You Spelled “Intentional” Wrong: A Case For Redefining “Working Mom”

First, can you tell I am back in an academic setting? When titles of blog entries include the words “a case for,” it should be obvious that my head is stuck in research in some kind of way. Anyway…

Lately, I have thought a lot about this whole “working mom” thing and how it’s often looked at as something negative. Think about it. If you’re a working mom, you know that people feel bad for you like working is some kind of punishment: “Oh wow, that’s too bad” or “It must be hard not to stay home with the kids all the time. I’m sorry to hear that.”

Today, we are going to redefine “working mom.” Yes, it is a woman who has children + a job or career of sorts. But let’s not forget to give all these women credit for not only begin badasses, but for being intentional.

I went back to work with three children ages 8, 4, and 5 months (at the time). The truth is that I did so partly because we really did need to bring in extra income after I spent two years parading around with a “business” that pretty much flopped (another story for another post). However, going back to a job I love – being a university instructor – seemed like a wonderful plan. I love being a teacher, and I feel that my job is important.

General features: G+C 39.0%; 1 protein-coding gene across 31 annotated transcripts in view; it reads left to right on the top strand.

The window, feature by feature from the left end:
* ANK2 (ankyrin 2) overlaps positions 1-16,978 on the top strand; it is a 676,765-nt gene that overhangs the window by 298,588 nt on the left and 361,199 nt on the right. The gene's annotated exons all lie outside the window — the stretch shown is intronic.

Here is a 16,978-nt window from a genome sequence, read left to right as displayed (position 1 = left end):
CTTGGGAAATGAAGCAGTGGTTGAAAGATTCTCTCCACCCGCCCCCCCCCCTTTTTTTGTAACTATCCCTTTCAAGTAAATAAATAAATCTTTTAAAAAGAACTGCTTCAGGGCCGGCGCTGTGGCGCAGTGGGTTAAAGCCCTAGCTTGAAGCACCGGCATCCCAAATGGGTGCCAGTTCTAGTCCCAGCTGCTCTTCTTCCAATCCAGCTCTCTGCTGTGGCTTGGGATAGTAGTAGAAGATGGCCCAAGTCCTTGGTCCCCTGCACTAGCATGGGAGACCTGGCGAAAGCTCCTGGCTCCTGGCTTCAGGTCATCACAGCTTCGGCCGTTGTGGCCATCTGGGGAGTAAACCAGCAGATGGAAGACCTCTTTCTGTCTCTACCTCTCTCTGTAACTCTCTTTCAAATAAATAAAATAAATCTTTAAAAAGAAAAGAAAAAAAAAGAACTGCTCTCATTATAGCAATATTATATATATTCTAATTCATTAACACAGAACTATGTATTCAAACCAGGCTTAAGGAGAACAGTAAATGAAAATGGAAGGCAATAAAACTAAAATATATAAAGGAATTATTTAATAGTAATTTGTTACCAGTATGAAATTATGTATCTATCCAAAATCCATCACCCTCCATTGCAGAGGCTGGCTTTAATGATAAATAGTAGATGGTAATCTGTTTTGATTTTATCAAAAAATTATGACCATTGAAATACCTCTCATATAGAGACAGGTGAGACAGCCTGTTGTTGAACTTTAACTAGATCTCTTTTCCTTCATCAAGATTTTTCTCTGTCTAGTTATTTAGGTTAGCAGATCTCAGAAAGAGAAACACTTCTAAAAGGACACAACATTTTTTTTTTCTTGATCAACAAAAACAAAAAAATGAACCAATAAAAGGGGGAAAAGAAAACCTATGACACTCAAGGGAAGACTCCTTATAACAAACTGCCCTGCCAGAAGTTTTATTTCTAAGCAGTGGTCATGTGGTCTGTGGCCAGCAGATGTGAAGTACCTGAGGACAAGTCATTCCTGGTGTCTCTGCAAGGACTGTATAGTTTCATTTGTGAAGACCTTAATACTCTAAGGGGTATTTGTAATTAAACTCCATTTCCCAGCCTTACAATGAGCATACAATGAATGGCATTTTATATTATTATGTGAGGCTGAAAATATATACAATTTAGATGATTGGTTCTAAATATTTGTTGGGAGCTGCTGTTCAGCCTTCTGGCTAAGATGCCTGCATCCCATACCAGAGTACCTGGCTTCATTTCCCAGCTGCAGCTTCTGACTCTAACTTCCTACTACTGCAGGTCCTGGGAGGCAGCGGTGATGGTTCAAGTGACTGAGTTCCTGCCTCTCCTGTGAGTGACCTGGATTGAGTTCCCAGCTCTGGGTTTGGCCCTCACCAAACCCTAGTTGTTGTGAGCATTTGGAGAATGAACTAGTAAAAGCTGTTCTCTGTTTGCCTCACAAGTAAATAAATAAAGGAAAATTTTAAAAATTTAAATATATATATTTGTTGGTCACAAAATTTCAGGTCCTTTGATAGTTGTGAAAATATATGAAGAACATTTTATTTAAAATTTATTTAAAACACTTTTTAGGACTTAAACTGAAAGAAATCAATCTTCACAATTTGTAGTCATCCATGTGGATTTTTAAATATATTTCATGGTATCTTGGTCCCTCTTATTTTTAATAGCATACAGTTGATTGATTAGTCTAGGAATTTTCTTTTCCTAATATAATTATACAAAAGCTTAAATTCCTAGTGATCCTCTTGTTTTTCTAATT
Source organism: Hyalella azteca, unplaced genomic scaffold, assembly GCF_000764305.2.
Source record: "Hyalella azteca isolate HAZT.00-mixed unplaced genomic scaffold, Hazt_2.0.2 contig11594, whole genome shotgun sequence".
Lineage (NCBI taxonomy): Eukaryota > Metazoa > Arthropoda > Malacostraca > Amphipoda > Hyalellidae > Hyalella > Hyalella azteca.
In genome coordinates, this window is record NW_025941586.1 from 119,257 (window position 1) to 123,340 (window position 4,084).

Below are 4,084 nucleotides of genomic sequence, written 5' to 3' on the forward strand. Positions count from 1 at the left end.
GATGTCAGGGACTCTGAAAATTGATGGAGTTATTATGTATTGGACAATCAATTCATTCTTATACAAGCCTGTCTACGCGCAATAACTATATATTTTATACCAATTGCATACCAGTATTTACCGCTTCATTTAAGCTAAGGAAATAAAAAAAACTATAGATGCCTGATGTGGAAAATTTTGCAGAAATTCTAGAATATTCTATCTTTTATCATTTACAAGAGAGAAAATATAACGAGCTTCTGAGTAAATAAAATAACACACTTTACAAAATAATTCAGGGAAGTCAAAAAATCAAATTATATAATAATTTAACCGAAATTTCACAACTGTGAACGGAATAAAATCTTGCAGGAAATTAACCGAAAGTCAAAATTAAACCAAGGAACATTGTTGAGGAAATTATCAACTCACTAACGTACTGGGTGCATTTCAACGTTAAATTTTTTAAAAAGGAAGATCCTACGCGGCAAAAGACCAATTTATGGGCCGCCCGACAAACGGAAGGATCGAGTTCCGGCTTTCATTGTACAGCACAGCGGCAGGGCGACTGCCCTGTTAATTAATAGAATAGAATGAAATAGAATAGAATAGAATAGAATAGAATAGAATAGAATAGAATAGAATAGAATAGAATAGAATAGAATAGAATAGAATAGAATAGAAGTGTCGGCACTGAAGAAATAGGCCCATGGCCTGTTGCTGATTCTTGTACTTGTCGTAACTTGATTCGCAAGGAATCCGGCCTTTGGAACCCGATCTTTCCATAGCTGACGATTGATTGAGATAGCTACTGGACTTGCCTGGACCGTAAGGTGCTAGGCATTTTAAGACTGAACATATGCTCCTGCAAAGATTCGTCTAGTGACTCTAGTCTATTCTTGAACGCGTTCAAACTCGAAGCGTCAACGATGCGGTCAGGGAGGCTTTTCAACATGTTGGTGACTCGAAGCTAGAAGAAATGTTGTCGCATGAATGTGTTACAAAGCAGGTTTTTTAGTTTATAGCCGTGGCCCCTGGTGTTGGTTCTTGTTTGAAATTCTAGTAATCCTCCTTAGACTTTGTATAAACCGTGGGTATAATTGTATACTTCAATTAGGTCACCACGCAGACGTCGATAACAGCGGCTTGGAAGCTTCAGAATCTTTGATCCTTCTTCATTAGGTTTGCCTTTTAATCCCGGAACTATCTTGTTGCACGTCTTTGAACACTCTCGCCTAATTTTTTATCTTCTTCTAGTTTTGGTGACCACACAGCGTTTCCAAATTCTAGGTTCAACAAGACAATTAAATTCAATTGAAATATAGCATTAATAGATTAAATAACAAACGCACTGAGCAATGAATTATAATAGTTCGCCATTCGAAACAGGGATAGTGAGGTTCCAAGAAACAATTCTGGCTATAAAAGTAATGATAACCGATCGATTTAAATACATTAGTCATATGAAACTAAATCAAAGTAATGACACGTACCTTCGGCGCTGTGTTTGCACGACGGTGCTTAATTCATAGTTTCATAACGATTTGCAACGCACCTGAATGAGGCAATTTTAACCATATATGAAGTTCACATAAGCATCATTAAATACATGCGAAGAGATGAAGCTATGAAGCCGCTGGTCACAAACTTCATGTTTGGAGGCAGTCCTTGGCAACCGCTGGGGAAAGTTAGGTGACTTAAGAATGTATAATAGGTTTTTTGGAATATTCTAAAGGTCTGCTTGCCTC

Before this job, I worked full time from home for an education company. I’ve spent most of my life working, and some of my life essentially being a stay at home mom. If I learned anything from it, it’s this: Mothers who have to balance their time more are undoubtedly more intentional with it.

When I stayed home with my kids more, everything was always pushed back to “later on” or “sometime tomorrow” or “save it for a different day.” I didn’t run the numbers formally, but I am confident that so much of those things never got done. Unfortunately, they were usually activities with my kids. I figured, “Well, I’m not working much. We can always do it another day or later.” Often, “later” turned into “never.”

Fast-forward to now: I am on campus 12 hours per week, teach 73-75 students, and it’s a a researched argumentative writing course. The amount of planning and grading is a lot more than I remember from when I taught this course before. There were plenty of times during the few weeks when I wanted to throw the towel in, finish the semester, and never look back after that.

But here’s the thing: Once I got into a balance (for the most part), I found myself being a lot more intentional about the time I spend with my kids. Instead of making excuses, I make a lot more memories. Kids don’t really care of you have “more time” but 65% of it is spent checking Instagram instead of paying attention to them. Kids care about your focus on them, and intentionally spending time with your kids will force you to be a more present mother.

I started taking my 4 year old daughter on weekly “dates” when I went back to work so she didn’t feel like I forgot about her. It’s one day out of seven, yes. However, I’m not trying to multi-task during that time. It’s all about her. I legit never did anything like this when I wasn’t working a steady schedule.

I don’t consider myself a “working mom.” I consider myself an “intentional mom.” And you know what? Maybe I like working! Maybe I like feeling like I put in time to make shit happen. Fine by me.

2 thoughts on “You Spelled “Intentional” Wrong: A Case For Redefining “Working Mom”

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